In terms of energy efficiency at similar clocks, Zen 2 cores are excellent. Golden Cove has to drop below 2 GHz to finish the encode job with the same energy budget as desktop Zen 2. Gracemont can do better, but also has to clock below 2 GHz. Again, we see desktop Zen 2 cores failing to gain efficiency at lower clock speeds. Their energy efficiency peaks when boost is turned off, and going lower actually makes the cores pull more total power. Renoir is much better at scaling down to low power. At least in the near future, AMD can probably get by without maintaining separate E-Core and P-Core architectures. They’re already covering both bases by changing L3 size and optimizing the same architecture for different power and performance targets.

Conclusion

In summary:

  • Out of the box, the 12700K prioritizes absolute performance over power efficiency. “Race to sleep” is complete bullshit, at least until you get down to very low power levels.
  • Golden Cove is very efficient below 4 GHz, especially with a vectorized workload
  • Even though it’s paired with E-Cores, Golden Cove still scales well to very low power levels.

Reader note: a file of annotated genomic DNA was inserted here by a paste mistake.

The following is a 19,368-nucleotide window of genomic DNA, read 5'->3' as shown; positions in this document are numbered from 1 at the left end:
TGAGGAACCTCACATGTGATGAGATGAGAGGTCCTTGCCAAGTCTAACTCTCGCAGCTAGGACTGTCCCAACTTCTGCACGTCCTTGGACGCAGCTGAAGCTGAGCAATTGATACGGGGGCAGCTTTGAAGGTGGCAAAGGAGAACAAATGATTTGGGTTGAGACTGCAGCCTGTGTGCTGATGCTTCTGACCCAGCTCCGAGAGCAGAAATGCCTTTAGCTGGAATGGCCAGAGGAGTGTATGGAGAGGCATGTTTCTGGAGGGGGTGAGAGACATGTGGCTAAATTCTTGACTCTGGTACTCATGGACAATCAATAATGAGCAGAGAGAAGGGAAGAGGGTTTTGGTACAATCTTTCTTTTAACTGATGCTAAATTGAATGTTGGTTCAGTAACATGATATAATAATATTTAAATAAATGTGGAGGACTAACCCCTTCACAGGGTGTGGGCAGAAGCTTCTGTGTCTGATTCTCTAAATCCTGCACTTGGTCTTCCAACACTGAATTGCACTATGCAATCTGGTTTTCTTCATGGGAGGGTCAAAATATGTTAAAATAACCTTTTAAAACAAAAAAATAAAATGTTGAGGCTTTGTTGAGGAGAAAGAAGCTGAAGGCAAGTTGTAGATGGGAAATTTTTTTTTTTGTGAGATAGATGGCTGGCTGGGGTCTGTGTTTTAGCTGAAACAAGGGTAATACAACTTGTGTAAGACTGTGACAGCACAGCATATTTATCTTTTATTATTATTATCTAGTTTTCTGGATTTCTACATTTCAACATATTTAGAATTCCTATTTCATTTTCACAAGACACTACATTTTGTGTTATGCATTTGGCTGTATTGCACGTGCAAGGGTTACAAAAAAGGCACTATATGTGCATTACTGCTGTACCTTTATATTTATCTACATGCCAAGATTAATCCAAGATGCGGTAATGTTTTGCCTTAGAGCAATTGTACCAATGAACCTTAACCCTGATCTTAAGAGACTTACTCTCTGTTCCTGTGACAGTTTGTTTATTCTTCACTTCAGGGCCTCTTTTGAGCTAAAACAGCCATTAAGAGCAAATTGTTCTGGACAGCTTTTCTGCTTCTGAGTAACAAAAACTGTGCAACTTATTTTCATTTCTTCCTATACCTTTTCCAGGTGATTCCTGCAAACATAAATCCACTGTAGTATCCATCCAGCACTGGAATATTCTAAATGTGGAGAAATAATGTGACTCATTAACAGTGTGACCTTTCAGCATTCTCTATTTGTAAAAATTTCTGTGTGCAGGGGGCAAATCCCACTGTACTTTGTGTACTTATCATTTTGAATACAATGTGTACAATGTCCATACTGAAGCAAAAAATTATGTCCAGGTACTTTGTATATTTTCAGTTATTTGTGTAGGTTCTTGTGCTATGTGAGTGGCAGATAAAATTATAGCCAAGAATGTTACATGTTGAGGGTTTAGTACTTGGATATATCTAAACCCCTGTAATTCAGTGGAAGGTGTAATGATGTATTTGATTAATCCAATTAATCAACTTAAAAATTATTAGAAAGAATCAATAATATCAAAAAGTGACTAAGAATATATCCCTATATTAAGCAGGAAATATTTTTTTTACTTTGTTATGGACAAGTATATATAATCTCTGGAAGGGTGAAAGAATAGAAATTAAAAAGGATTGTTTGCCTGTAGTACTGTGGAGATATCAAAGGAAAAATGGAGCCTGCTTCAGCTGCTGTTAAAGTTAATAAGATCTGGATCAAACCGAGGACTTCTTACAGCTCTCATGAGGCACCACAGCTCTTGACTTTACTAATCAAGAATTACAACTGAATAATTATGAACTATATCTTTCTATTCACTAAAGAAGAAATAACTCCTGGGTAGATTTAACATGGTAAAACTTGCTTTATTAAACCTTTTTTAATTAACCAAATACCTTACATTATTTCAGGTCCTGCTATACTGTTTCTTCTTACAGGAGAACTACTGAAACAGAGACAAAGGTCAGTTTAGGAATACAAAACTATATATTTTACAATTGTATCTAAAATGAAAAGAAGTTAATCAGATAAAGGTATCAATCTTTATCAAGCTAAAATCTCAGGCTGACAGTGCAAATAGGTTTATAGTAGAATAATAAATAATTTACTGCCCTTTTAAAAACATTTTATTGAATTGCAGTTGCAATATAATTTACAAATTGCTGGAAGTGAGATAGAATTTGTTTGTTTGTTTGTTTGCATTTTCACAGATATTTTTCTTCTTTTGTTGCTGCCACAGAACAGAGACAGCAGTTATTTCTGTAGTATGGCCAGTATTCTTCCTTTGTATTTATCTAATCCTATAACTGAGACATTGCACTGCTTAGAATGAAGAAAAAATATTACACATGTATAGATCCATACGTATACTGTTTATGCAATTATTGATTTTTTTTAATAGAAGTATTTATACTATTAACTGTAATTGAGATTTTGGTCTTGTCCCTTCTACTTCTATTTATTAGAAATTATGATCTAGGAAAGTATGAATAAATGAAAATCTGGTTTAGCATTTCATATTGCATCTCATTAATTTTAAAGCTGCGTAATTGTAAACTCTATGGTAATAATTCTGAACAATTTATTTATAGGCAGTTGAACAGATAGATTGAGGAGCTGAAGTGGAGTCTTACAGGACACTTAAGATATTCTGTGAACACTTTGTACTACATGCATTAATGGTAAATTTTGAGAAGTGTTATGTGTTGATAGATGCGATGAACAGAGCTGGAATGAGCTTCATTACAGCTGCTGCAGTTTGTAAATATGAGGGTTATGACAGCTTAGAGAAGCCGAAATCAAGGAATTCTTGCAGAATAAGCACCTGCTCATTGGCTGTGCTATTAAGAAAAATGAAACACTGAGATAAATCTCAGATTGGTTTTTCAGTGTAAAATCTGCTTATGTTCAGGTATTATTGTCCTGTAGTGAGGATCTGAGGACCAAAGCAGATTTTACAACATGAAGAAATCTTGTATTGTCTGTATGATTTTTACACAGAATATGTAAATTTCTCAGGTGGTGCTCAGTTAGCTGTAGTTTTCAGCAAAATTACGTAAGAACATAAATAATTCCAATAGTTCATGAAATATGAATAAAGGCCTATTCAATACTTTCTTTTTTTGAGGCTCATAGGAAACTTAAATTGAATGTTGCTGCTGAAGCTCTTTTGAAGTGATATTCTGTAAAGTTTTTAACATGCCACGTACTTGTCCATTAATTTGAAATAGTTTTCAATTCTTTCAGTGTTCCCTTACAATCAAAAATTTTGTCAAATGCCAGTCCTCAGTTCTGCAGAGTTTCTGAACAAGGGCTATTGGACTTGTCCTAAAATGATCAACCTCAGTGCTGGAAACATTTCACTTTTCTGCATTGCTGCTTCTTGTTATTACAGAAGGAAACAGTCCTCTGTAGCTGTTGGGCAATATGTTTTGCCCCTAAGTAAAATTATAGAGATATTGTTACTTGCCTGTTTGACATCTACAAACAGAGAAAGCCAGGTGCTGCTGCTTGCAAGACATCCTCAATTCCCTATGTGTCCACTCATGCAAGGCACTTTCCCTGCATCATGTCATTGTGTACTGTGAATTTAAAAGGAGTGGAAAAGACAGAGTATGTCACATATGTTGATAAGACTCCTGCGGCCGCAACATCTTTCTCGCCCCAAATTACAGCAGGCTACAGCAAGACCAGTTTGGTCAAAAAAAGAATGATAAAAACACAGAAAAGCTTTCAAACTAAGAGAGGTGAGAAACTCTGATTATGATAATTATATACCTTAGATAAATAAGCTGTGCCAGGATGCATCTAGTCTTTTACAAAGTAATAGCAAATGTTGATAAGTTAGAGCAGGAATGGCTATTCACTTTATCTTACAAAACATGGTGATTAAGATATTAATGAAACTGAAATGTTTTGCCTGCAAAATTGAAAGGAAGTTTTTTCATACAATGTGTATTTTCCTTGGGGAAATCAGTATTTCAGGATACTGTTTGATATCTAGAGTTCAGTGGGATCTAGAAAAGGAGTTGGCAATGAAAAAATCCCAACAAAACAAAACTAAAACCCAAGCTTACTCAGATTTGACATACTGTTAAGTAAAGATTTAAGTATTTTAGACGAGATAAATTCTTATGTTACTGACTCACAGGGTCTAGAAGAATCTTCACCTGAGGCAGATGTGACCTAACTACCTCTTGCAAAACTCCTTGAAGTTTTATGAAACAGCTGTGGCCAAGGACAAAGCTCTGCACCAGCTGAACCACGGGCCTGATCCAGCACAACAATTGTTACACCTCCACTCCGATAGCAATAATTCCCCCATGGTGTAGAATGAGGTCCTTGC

• Gracemont is very efficient with integer workloads in the low 3 GHz range.
  • 256-bit instructions give Gracemont a hard time. With libx264, it needs to go below 3 GHz before it really shines in terms of energy efficiency
  • When run at sane clocks, both Alder Lake architectures show significant efficiency gains compared to Skylake

Alder Lake looks bad if we evaluate efficiency at stock. Four Golden Cove cores take more energy to complete the same task compared to Zen 2, and even Skylake. So Alder Lake plenty of criticism over power draw.

When we compare it to AMD however, with that 142 W PPT limit that AMD has, Intel is often trailing at a 20-70 W deficit when we’re looking at full load efficiency.

The Intel 12th Gen Core i9-12900K Review: Hybrid Performance Brings Hybrid Complexity, from Anandtech

Gracemont too is pushed past its sweet spot. To be blunt, Alder Lake’s E-Cores have no business going above 3.5 GHz. But Intel has decided to make them do exactly that, so they don’t go beyond being a performance per area play. Unsurprisingly, this doesn’t look good when reviewers expect E-Cores to boost energy efficiency:

The one thing that this architecture shows is that it’s less energy efficient compared to a 5950X at 7nm. So for me, the E cores are not really a selling point?

Core i9 12900K processor review, from Guru3D

But that’s not the complete picture. Both Golden Cove and Gracemont scale down in power very well. With Golden Cove below 4 GHz and Gracemont below 3 GHz, both architectures show significant gains compared to Skylake. Intel’s latest process and CPU architectures are capable of excellent performance at reasonable power. Unfortunately, none of that comes out at default settings, which is how most customers will run their CPUs.